Eastern Catholics share culture and experiences at rally in Chicago

CHICAGO — Eastern Chicago-area Catholics, clergy and laity, met midsummer on the University of Chicago campus to discuss the needs and good works of the church in their home country and to begin new mission-oriented relationships.

Lumen Christi Institute hosted the gathering on the heels of a year-long series on Eastern Christian theology covering ethics, social teaching, patristics and hymnody. The event featured the Catholic Near East Welfare Association, a New York-based papal agency.


Msgr. Peter Vaccari, president of CNEWA, gave a 30-minute presentation on the mission of the agency, explaining how CNEWA works with the various Eastern churches in their countries of origin to advance their humanitarian and pastoral programs. An hour-long discussion and social followed.

At least seven Eastern Churches were represented at the July 19 gathering, including a member of the Orthodox Church in America.

“It was like being with brothers and the mutual appreciation was very evident in the conversations,” said Father Jerry Mathew, pastor of St. Mary Syro-Malankara Catholic Church in Evanston, north of Chicago.

Eastern Christians in the country’s third-largest metropolitan area need the opportunity to come together, “to share each other’s rich culture, experience and knowledge, as we care of our relatively smaller congregations with varying challenges,” he added.

Several attendees cited St. John Paul II’s well-known reference to the Eastern and Western Churches as the two lungs of the church and said the event provided an opportunity to experience “two lungs.”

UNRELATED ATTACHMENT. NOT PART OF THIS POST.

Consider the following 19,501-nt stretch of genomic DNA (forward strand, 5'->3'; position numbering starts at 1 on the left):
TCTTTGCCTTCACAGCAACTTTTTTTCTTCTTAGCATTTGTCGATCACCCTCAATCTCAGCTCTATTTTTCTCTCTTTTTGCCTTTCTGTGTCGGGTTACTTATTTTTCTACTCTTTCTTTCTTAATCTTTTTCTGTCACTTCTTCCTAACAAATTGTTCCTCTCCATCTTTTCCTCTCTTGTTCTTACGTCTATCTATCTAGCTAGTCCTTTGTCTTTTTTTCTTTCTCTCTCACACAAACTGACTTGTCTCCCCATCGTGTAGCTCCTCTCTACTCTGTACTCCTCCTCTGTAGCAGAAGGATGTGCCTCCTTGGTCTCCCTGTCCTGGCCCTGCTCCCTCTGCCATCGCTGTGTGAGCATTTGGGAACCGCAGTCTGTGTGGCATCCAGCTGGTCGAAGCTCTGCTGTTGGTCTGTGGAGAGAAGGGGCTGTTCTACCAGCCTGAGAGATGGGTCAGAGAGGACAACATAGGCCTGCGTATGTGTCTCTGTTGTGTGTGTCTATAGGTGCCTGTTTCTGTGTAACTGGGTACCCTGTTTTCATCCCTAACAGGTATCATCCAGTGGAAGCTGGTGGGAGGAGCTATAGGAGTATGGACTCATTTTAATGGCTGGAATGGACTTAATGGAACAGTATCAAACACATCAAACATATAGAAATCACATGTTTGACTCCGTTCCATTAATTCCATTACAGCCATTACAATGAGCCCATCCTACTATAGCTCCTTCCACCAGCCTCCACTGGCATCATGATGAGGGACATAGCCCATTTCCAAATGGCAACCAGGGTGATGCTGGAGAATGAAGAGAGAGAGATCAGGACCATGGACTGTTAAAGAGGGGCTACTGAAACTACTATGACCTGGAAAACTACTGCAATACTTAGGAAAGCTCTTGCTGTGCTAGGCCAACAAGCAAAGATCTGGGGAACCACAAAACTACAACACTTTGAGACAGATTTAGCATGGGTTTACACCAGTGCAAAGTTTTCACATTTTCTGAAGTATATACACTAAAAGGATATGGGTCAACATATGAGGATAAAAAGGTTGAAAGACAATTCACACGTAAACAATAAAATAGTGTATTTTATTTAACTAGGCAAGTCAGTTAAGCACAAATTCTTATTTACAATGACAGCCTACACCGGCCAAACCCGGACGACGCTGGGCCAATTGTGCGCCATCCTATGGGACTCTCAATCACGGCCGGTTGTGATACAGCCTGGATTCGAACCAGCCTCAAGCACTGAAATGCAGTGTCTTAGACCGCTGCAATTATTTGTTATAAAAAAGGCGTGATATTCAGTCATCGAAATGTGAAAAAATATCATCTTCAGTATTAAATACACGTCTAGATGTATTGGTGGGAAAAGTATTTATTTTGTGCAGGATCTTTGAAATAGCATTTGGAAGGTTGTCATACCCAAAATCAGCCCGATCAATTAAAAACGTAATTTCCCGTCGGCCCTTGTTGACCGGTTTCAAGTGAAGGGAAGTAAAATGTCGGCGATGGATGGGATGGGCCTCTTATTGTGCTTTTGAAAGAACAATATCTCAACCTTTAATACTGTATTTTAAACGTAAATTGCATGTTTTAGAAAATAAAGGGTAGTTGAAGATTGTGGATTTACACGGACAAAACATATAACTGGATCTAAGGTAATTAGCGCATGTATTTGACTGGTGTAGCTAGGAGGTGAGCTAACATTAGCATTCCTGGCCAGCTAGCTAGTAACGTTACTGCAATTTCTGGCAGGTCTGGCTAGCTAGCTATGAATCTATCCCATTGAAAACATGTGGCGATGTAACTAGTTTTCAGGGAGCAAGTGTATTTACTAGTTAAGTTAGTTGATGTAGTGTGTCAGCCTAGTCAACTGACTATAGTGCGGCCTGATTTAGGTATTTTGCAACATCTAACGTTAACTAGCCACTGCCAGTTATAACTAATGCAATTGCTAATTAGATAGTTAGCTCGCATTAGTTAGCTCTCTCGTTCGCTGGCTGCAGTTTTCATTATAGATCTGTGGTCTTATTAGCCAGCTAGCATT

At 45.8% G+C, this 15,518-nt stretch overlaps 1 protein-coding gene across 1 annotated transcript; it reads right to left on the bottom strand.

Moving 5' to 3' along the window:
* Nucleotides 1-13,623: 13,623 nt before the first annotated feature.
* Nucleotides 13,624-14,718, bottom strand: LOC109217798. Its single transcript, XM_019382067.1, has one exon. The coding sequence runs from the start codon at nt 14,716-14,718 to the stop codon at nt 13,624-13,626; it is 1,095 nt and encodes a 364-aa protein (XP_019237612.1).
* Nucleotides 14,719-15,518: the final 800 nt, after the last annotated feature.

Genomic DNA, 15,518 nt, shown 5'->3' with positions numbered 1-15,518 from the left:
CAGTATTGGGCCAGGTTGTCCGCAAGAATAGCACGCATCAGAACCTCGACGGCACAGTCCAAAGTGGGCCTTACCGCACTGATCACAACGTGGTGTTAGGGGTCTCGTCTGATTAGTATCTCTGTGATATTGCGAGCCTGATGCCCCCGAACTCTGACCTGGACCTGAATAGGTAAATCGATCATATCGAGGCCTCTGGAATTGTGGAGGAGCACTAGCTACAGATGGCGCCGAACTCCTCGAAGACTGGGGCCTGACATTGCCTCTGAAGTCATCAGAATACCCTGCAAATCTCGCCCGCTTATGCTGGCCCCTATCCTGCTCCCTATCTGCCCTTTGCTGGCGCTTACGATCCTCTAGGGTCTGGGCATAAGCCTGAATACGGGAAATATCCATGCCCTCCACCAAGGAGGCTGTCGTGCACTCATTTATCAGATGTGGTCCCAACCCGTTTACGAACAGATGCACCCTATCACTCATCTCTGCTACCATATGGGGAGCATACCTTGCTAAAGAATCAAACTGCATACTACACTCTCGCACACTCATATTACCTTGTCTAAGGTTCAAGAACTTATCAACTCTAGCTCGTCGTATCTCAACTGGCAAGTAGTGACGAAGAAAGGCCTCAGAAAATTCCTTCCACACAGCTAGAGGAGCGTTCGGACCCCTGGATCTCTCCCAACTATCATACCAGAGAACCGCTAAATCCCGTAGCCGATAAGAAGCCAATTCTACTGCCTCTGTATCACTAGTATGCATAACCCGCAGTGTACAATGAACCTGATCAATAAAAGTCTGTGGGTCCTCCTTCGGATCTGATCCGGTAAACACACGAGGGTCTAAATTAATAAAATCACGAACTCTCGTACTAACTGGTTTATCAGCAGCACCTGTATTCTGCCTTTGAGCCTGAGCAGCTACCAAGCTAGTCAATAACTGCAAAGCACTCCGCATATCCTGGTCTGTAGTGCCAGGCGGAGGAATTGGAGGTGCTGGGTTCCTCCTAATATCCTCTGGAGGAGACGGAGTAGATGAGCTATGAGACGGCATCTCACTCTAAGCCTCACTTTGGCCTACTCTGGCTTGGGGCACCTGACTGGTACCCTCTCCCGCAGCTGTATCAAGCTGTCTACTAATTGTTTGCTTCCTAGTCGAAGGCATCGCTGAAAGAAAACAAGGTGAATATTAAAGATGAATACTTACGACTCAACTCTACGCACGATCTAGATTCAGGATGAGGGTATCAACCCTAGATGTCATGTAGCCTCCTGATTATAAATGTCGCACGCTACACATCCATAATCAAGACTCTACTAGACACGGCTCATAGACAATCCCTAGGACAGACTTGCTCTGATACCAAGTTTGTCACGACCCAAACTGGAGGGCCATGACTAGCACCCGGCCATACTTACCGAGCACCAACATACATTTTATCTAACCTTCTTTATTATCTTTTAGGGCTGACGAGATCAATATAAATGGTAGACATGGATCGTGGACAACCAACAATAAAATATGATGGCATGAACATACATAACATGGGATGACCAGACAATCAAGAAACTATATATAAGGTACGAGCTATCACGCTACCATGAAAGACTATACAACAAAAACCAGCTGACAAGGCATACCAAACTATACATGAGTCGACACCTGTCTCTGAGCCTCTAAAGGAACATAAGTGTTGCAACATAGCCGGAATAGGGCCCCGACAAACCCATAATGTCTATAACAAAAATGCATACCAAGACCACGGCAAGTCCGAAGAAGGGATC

“It is vital that all branches of Christianity are connected to each other,” said Peter Tokatlian, a member of the Orthodox Church in America and a regular participant in Lumen Christi events since 2004.

“Eastern churches are, especially today, endangered species in lands swept away by powerful and hostile historical and religious forces,” said Tokatlian, a retired defense attorney. “This meeting was very important, the first step in the vast undertaking that awaits us in this field.”

Following a suggestion that Lumen Christi organize more gatherings for Eastern Christians, he said that “creating a network and community of churches and Eastern Christians in the Chicago area is vital, and I hope Lumen Christi takes the initiative to do so.”

Father Joby Joseph of the Syro-Malabar Catholic Church said the event was a “blessed opportunity” to “witness how Christian intellectual life informs practical activism”.

In light of the three-year National Eucharistic Revival currently underway in the United States, he said he would like to see the gathering followed by “greater fellowship among the different churches, especially around the altar.”

“The intellectual programming would be phenomenal and very necessary. However, perhaps the simplest course of action and the most basic need would be to foster openness to pray together,” he said.

“It can present its own logistical and pastoral challenges, but I would find it remarkable if different congregations simply pray together as brothers and sisters of the Father and participate in the same Eucharistic body,” he said.

While in Chicago, Vaccari also attended a prayer service and dinner with the Ukrainian Catholic community and breakfast with Bishop Jacob Angadiath and Bishop Joy Alappatt, of the Syro-Malabar Catholic Diocese of St. Thomas of Chicago.

Alappatt, who turns 66 on September 27, will be enthroned as the second bishop of the national eparchy on October 1.

He had served the diocese as an auxiliary bishop for 14 years, when Pope Francis appointed him on July 3 to succeed Angadiath, who is 76.

Canon law requires bishops to submit their resignation to the pope at the age of 75. The pope accepted the resignation of the eldest bishop the same day he named his successor.

Angadiath was appointed as the first bishop of the diocese by Saint John Paul, who established the diocese on March 13, 2001.